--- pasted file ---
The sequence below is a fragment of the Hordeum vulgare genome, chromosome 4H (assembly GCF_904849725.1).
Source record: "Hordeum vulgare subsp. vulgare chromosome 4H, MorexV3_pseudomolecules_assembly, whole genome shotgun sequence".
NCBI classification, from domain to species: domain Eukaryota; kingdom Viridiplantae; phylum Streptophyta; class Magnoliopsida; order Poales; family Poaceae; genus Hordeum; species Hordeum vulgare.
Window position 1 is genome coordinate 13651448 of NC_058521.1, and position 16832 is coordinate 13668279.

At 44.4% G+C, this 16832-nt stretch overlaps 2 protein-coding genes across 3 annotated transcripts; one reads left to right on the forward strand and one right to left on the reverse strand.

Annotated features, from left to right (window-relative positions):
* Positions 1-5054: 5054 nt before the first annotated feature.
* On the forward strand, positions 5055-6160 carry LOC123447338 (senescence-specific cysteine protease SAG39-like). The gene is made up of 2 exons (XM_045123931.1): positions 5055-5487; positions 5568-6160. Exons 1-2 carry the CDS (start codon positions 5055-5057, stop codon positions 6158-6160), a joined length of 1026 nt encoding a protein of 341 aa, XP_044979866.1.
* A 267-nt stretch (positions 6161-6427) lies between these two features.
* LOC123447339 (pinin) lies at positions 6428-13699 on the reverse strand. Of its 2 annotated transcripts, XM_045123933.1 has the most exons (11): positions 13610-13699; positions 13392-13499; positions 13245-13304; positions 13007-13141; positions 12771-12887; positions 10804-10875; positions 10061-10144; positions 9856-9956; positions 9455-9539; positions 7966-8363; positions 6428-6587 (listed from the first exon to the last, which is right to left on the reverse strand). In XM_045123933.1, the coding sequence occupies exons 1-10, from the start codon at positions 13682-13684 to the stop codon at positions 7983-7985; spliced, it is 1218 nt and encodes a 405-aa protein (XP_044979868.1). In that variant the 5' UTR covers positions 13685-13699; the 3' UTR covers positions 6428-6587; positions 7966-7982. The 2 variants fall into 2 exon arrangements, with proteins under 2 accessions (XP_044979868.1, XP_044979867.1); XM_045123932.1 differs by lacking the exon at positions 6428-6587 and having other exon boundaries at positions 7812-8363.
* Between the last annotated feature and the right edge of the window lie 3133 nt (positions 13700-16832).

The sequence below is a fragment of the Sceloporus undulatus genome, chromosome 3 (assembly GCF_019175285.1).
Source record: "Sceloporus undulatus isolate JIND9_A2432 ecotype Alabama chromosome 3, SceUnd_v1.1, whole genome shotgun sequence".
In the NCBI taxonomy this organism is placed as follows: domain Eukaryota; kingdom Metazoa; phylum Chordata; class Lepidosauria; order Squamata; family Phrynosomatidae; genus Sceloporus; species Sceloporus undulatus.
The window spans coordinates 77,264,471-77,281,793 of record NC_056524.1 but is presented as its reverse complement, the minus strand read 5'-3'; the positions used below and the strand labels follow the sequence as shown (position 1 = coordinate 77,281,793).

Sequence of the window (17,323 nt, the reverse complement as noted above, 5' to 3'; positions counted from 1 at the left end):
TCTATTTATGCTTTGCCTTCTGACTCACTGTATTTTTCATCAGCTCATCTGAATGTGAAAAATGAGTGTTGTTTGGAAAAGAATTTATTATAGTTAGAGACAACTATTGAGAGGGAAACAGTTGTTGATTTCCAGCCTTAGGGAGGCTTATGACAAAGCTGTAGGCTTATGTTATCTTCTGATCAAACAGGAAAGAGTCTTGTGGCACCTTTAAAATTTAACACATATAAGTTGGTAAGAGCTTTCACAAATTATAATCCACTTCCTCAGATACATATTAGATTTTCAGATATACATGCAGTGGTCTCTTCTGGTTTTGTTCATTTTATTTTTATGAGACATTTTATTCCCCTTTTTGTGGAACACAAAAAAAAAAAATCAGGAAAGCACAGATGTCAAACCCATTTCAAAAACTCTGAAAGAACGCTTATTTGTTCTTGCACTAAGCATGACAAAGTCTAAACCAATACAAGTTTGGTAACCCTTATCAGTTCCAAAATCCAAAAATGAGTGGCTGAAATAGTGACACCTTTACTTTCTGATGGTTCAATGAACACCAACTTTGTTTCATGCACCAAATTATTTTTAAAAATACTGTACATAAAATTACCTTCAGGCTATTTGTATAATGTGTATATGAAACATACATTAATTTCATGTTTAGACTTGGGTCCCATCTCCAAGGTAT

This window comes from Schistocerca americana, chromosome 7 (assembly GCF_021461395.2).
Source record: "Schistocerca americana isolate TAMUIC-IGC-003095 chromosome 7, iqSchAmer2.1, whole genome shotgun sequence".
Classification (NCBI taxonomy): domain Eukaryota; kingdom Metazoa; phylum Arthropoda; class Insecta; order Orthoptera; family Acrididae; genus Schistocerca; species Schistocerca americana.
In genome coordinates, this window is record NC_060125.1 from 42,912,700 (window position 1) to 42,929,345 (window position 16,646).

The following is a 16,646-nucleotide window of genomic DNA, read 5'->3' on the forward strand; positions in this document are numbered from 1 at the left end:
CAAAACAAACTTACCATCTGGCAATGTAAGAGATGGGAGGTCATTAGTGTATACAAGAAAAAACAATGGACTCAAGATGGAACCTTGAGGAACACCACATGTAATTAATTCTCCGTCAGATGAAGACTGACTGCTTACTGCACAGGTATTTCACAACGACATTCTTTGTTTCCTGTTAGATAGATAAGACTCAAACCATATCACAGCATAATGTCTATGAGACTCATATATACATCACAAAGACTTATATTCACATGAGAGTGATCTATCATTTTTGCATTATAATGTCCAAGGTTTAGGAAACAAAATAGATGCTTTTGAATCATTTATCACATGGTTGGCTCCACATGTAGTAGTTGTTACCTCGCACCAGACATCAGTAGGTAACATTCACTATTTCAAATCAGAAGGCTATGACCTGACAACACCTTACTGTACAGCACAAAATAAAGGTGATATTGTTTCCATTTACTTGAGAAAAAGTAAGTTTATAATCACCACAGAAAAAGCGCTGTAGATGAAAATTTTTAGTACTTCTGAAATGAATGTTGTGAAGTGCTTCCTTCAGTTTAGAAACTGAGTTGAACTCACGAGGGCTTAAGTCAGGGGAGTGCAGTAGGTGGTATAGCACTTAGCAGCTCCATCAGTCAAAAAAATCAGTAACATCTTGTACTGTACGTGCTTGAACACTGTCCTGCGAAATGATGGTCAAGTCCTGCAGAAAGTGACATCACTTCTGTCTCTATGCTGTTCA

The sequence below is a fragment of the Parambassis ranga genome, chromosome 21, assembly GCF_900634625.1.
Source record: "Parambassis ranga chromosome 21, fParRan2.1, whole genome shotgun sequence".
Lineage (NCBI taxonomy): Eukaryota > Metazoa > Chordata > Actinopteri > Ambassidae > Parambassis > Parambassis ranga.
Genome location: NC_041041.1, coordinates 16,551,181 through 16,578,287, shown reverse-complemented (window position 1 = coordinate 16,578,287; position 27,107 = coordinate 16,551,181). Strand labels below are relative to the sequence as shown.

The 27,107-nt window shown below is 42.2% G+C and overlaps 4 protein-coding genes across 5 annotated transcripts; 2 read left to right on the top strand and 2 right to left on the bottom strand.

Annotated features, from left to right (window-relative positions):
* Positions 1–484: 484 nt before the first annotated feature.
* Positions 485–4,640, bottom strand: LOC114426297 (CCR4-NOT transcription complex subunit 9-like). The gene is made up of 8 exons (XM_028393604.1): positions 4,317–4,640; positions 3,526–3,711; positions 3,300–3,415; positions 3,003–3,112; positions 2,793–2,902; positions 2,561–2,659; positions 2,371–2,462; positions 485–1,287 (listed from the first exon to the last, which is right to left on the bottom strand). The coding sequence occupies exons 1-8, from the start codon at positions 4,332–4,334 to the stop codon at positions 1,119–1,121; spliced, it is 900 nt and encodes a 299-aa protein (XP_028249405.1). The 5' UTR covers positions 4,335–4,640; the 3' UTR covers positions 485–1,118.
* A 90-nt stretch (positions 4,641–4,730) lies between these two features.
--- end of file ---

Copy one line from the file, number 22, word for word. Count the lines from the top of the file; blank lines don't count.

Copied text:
The following is a 16,646-nucleotide window of genomic DNA, read 5'->3' on the forward strand; positions in this document are numbered from 1 at the left end: